VIII. Deterrent Effects of Gun Ownership Among Potential Victims
Evidence also indicates that some criminals may be deterred from making criminal attempts in the first place by the possibility of victims using guns against them. Criminals interviewed in prison indicate that they have refrained from committing crimes because they believed a potential victim might have a gun (Kleck, 1997). Likewise, anecdotal evidence indicates that crime rates have dropped substantially after highly publicized instances of prospective victims arming themselves or being trained in gun use, or victims using guns against criminals. Evidence also supports the hypothesis that U.S. burglars are careful to avoid residences where the victims are home because they fear being shot. Whereas 43% of British residential burglaries are committed while victims are home, only 9% of residential burglaries in the United States are committed under such circumstances (research summarized in Kleck, 1997). None of this evidence is strong or decisive; instead, one can say only that it is consistent with the hypothesis that criminals are deterred from attempting some crimes by the possibility of confronting a victim with a gun.
IX. The Net Effect of Gun Ownership Levels on Crime Rates
The research on gun use by victims has yielded very consistent results: It reduces the likelihood of injury or property loss. Thus, gun possession among largely noncriminal prospective victims has beneficial effects. On the other hand, gun possession among criminals has a mixture of both harmful and inadvertently beneficial effects. Consequently, the net effect of overall gun ownership levels on violence rates is not self-evident on the basis of the research discussed earlier.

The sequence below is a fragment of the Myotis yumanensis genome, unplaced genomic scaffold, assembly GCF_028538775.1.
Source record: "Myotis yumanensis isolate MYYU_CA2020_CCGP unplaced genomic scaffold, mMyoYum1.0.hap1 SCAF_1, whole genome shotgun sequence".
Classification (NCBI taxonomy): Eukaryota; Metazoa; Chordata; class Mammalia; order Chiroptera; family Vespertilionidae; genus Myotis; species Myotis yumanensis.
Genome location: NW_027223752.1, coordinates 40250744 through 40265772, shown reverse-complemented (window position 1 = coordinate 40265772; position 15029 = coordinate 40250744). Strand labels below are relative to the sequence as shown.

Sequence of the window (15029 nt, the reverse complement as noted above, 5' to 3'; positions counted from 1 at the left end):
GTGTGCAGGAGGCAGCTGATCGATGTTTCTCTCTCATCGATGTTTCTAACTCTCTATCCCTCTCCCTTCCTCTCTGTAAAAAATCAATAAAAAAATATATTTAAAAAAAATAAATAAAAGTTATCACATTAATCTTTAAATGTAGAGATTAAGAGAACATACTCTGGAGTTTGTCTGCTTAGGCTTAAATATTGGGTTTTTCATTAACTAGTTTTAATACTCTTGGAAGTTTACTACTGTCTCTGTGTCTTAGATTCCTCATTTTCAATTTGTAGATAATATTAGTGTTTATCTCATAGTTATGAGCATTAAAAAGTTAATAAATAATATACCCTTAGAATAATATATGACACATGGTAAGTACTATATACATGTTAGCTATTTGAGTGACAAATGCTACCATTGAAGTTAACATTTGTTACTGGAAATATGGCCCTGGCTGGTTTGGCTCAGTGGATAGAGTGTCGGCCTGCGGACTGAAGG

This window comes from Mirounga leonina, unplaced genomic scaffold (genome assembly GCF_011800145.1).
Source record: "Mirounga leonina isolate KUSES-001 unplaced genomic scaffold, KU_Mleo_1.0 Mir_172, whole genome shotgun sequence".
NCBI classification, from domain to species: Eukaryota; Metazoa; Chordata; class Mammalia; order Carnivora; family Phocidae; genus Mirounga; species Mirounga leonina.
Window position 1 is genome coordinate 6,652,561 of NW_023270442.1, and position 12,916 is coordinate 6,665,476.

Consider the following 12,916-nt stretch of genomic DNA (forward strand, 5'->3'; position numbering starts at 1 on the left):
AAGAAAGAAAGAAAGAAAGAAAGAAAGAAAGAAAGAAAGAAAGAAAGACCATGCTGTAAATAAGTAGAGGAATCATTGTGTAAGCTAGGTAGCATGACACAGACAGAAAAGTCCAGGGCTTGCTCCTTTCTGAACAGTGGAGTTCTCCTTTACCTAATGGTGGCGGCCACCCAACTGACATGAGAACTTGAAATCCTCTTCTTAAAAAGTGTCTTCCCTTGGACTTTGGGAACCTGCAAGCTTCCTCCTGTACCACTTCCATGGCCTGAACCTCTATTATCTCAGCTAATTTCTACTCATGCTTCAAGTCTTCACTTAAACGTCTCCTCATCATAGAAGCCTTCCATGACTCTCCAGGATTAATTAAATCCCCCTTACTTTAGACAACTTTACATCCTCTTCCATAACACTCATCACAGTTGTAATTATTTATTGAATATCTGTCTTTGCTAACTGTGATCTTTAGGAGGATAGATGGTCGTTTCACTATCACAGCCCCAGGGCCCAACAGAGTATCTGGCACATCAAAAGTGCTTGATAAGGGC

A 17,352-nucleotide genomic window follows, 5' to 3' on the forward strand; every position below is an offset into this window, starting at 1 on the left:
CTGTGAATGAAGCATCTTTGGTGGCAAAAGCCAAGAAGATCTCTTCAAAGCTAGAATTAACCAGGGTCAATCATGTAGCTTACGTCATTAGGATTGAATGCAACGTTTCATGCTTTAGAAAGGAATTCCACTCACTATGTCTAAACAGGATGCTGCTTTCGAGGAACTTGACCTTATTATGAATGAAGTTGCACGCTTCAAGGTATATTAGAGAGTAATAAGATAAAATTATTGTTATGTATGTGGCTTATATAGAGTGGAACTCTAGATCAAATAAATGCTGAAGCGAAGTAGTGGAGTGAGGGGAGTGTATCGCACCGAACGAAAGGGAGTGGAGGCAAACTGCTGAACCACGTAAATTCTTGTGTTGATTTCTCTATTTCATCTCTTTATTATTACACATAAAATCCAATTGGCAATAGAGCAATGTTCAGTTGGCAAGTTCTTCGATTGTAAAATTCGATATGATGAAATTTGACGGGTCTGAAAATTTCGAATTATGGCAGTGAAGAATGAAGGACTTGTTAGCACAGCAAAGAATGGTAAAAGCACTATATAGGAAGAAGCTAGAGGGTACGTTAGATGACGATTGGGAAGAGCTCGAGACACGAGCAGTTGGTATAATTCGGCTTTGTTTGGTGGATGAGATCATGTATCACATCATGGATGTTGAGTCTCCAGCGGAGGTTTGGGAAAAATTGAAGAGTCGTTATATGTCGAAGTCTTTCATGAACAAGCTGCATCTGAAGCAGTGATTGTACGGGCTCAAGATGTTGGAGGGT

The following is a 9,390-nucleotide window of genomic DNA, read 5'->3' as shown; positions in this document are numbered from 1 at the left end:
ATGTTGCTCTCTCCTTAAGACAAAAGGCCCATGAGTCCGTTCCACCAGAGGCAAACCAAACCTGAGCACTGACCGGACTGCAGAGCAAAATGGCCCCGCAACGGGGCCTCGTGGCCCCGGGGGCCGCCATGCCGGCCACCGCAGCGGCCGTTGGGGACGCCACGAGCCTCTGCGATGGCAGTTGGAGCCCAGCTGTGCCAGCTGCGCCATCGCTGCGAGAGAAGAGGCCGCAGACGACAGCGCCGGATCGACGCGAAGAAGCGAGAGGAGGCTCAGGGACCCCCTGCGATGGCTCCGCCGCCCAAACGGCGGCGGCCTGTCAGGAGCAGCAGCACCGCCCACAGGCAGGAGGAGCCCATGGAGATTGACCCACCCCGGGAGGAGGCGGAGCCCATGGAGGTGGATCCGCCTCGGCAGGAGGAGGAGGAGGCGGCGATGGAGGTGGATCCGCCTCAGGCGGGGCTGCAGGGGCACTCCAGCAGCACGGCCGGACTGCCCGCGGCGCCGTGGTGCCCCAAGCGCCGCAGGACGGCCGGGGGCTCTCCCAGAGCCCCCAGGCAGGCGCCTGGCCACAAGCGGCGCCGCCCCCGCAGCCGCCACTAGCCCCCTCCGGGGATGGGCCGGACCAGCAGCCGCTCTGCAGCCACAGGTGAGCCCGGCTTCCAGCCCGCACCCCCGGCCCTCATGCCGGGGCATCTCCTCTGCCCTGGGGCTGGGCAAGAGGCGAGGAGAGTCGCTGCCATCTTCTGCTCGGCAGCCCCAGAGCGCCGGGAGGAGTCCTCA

Dozens of studies of the effect of gun ownership levels on crime rates in macrolevel units such as cities and states have been conducted, but most of the research is seriously flawed. In particular, most studies have failed to properly model the possibility of a two-way relationship between violence rates and gun ownership rates, making it impossible to interpret the meaning of a positive association between the two (Kleck, 1997). Although more guns may lead to more crime, higher crime rates may motivate more people to acquire guns for self-protection. Likewise, most of these studies did not use measures of gun levels that are known to be valid—the researchers were actually measuring something other than gun ownership levels, making it impossible for them to assess the effect of gun levels.
Most of this research has found no effect of gun levels on rates of robbery or aggravated assault. The evidence on homicide rates, on the other hand, is much more mixed, although studies that have used validated measures of gun ownership and that addressed the possible two-way causal relationship mostly have found no net effect of gun levels on homicide rates (Kleck, 1997, Chap. 7). The most sophisticated recent research indicates that the net effect of overall gun ownership (both criminal and noncriminal gun ownership combined) on homicide is actually negative; that is, overall gun levels reduce the homicide rate, probably because the homicide-reducing effects of noncriminal gun ownership outweigh the homicide-increasing effects of criminal gun ownership (Kovandzic et al., 2005). Because this research relied on highly complex statistical procedures, however, one can be confident that these findings will be challenged.